"Just look at how much better these guys have gotten," he said. "Josh Richardson is a bonafide high-major player now. Anyone who watched Jordan McRae as freshman would have sworn he wouldn't make it at UT. But look at them now. Josh is playing as well as anyone in the tournament, and Jordan's a threat to get 30 points every time he walks on the court. That's because Cuonzo has never given up on these guys, has never changed his approach, has never panicked. He's the same coach and person he is today that he's always been. And that consistency may be his greatest strength."
Yet were Fancher to get another shot at being a head coach -- he ran the Mountaineers program for nine years -- he would incorporate wisdom gleaned from Beilein, Pearl and Martin.
"Early in my career at Appalachian we played Richmond when Beilein was still coaching there," Fancher said. "They destroyed us. After the season, my assistants and I decided we'd run that offense. I was on the phone with Beilein for hours. The next season we were second in the nation in scoring and I got SoCon coach of the year."
One of his best memories of Pearl was the Vols' Sweet 16 win over Ohio State the year before everything unraveled.
"Most coaches will watch film for hours then come up with four or five things to try to combat what the other team does," Fancher said. "With Bruce, he'd watch 10 minutes on Ohio State, stop the tape, then draw up 15 plays we could run to beat that particular offense or defense. Then he'd watch 10 more minutes and draw up 15 more plays. If you played us when Bruce was here, I promise you the first six or seven plays we'd run in a game you'd never seen before because he drew them up for that game only."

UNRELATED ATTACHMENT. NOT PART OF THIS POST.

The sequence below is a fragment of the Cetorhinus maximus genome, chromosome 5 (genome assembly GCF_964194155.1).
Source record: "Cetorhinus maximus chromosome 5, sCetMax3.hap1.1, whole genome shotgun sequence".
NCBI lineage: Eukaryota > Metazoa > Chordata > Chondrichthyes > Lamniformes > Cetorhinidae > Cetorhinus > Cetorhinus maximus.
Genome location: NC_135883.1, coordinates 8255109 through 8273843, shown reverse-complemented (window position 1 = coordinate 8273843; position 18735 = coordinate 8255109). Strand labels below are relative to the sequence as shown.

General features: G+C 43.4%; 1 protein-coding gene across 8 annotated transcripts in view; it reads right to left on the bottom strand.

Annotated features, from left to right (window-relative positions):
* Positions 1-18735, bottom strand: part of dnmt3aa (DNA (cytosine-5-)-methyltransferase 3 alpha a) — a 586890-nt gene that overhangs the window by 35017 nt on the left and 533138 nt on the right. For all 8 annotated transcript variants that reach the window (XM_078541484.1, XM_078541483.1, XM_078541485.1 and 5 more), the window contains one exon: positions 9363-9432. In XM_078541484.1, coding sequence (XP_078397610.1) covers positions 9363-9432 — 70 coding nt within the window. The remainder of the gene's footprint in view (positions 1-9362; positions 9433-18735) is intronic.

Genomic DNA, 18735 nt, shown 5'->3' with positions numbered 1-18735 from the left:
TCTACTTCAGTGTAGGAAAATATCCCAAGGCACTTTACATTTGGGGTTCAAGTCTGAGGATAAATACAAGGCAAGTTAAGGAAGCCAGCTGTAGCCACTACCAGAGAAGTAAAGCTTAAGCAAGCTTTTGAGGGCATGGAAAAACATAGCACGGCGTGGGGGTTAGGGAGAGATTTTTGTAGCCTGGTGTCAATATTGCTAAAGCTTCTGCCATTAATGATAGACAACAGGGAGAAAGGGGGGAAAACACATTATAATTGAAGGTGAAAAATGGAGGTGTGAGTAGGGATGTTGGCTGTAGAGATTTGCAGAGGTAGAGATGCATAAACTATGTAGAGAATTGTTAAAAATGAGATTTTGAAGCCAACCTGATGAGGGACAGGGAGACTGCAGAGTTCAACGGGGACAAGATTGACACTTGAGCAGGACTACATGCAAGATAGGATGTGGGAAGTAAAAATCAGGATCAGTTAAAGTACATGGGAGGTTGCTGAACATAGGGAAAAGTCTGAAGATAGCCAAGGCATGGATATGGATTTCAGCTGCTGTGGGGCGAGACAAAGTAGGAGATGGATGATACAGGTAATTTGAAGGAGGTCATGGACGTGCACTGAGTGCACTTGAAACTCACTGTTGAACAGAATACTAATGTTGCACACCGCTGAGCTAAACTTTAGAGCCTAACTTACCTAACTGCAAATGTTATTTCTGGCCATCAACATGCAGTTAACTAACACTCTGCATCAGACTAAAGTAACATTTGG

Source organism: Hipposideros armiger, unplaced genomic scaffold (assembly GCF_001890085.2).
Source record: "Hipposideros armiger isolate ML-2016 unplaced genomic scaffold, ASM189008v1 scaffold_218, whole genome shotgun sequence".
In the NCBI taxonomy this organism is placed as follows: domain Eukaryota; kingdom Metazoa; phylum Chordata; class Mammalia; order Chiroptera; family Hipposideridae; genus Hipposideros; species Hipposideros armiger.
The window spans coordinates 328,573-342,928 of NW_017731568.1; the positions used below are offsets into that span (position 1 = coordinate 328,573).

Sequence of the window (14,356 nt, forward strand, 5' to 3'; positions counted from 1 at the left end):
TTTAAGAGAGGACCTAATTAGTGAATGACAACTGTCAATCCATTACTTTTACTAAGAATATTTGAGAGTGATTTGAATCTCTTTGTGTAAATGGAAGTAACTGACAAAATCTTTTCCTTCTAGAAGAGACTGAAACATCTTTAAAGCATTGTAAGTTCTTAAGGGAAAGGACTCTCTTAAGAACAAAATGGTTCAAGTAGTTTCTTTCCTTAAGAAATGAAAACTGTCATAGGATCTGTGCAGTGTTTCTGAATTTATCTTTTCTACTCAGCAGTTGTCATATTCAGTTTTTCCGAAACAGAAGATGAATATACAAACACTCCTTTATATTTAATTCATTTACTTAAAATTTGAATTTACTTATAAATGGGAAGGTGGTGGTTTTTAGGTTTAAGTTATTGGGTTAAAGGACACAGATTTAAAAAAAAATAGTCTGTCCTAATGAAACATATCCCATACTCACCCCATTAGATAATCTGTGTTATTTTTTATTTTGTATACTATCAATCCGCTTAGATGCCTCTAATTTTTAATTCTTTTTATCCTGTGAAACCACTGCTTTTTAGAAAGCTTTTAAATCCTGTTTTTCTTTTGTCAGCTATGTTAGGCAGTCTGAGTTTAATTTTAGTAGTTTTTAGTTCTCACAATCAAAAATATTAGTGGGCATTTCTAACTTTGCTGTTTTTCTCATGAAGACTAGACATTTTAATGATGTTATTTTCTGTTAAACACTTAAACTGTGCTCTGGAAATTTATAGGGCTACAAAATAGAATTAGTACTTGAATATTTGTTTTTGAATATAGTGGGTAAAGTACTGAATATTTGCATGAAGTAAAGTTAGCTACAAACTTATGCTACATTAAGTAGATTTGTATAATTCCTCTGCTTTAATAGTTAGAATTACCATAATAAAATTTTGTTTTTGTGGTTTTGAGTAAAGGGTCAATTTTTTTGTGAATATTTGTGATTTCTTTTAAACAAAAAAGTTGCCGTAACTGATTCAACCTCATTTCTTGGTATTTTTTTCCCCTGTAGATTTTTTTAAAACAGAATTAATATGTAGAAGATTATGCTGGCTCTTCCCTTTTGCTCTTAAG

But if Fancher marveled at Pearl's offense, he was no less impressed by Martin's defense and toughness.
"There were days with Cuonzo where we never even ran offense, just like there were days with Bruce when we never ran defense," he said. "But from Day One with Cuonzo, you knew what was expected and it never changed. Some of those early practices were borderline criminal they were so tough. There were days you never touched a basketball. But it developed the mentality he wanted, that nothing was going to be given to you, that you had to earn it every day. And no excuses."
Befitting one of game's best people, Fancher couldn't wait to put the all the pressure on UT men's basketball sports information director Tom Satkowiak and trainer Chad Newman for the Vols' ability to reach the Final Four next week in Dallas.
"If the trainer and SID don't screw it up, I'm pretty sure they can get there," he laughed.
But just in case Beilein's system again carries the day, Fancher believes it won't come anywhere close to 2011's 30-point embarrassment.
"If 'Zo has to go out there and guard those guys himself," he said, "there's no way he'd allow that to happen again."
Thank goodness. Because when it comes to March 18. 2011, once was more than enough for Volniacs everywhere.
Contact Mark Wiedmer at firstname.lastname@example.org